Lockdown – how come we are easing? (Part II)

In this post I would like to discuss a little more of the data around lockdown that shows why we are able to start easing this now. Post 3 discussed how we could be easing lockdown when the number of confirmed cases from testing in the UK looks like it is remaining constant:

Graph A: Taken from the Guardian

Following this, someone made the very good point that I said: 

“This data therefore probably does represent a flattened curve, it just doesn’t show it well, which is why restrictions are being eased.” 

They pointed out that “probably” isn’t good enough when it comes to their health, which is absolutely right! I completely agree! 

I used the word “probably” because as a scientist I try to use language accurately in order to avoid communicating misinformation (I will try to post more about how scientists talk later), so I wouldn’t say the data actually showed cases had dropped off without having seen this analysis – and as it’s not my actual job to do this analysis, I didn’t do it… The important thing here is that I trusted that following the catastrophic mistakes our government has made (that I hope there will be an inquiry into – I can’t imagine many virologists in SAGE pushing for herd immunity), scientists who are far more intelligent than me, with expertise in this area and whose job it is to do this analysis would have done it, and they would not have made that critical decision to recommend easing lockdown without good evidence. 

But to test the validity of that assumption, I downloaded the testing numbers and confirmed cases data to calculate the % positive cases. The government actually publish the daily testing numbers and confirmed cases etc., but the site is a little clunky to navigate and/or process from. Luckily there are people who are logging this data daily and putting it into processable formats such as tables and excel files (the one I used was here). This gave me a list of the total cases and total tests by date, so I just had to subtract each days total to get the daily change in tests and cases and could then calculate the % of positive tests. Just to show I am analysing the same case numbers as in the first graph, this is the daily cases I calculated which I hope you would agree look the same:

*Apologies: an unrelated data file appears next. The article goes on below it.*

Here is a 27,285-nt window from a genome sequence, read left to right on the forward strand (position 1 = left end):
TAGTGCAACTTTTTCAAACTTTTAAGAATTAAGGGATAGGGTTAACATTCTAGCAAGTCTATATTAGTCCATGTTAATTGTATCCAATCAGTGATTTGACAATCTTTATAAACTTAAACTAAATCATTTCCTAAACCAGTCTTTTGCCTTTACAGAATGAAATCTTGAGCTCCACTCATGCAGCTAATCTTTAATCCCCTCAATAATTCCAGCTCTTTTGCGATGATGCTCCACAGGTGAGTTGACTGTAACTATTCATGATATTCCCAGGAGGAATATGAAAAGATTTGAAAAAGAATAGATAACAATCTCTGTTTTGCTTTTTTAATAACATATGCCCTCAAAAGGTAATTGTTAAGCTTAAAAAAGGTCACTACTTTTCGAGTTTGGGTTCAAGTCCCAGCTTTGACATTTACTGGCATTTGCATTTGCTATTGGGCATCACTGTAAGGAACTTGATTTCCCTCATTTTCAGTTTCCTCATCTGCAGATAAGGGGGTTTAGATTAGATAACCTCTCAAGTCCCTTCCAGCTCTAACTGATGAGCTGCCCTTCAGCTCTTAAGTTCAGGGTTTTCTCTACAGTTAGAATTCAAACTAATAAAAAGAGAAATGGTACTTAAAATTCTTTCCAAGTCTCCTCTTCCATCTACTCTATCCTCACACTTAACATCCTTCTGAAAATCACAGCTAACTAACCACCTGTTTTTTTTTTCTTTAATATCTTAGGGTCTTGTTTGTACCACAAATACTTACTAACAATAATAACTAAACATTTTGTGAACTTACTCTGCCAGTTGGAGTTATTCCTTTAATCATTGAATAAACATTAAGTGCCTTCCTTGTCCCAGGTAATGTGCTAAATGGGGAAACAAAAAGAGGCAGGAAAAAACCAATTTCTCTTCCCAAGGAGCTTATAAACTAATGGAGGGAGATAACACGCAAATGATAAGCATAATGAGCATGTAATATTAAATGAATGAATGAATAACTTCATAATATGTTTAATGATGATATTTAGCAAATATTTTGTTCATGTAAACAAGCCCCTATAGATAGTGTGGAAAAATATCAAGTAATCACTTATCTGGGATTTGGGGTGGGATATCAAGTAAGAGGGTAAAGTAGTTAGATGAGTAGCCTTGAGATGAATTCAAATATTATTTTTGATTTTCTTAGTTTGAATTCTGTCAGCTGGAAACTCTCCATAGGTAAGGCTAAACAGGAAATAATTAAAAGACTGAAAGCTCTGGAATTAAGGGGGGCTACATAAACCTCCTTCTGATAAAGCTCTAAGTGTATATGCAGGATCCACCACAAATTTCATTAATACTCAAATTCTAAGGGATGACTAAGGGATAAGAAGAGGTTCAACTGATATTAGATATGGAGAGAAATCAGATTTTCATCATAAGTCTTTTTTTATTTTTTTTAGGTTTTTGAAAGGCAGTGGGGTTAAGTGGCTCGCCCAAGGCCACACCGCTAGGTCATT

Graph B: daily cases

So, what does the actual % of COVID tests coming back positive look like? Here it is:

Graph C: % of positive COVID-19 tests

This is very much back-of-a-beermat data analysis and there are many limitations/caveats that could be explored – and I’m sure there are far more intelligent people than me exploring them – but I hope that you can see the data does actually show an infection that spread and has now mostly receded. Another comment someone made was that as we didn’t have the widespread testing data at the start of the outbreak, we will never know what happened. Yes, it is true we don’t have all the data from that period, but the effect of the virus is still there in the data that we do have, we just have to know how to look for it… So, I hope that explains a little around how we could be easing lockdown with the current daily case numbers. 

Interestingly to me, the peak of the positive tests starts ~4th April (graph C). Compare this to people reporting symptoms (graph D), where the peak was 1st April:

Graph D: Taken from Zoe

The progression of COVID symptoms is undoubtedly complex, but there appears to be ~4 day gap between patients who recover and patients who develop more severe symptoms and need hospitalisation. The point I am trying to make is that simply reporting symptoms is actually matching incredibly well with the biochemical testing data, and can be vastly more widespread (3.6 million people currently) – so to make a point that I will probably keep coming back to – why not contribute to this as it only takes 10 seconds per day?

2 thoughts on “Lockdown – how come we are easing? (Part II)

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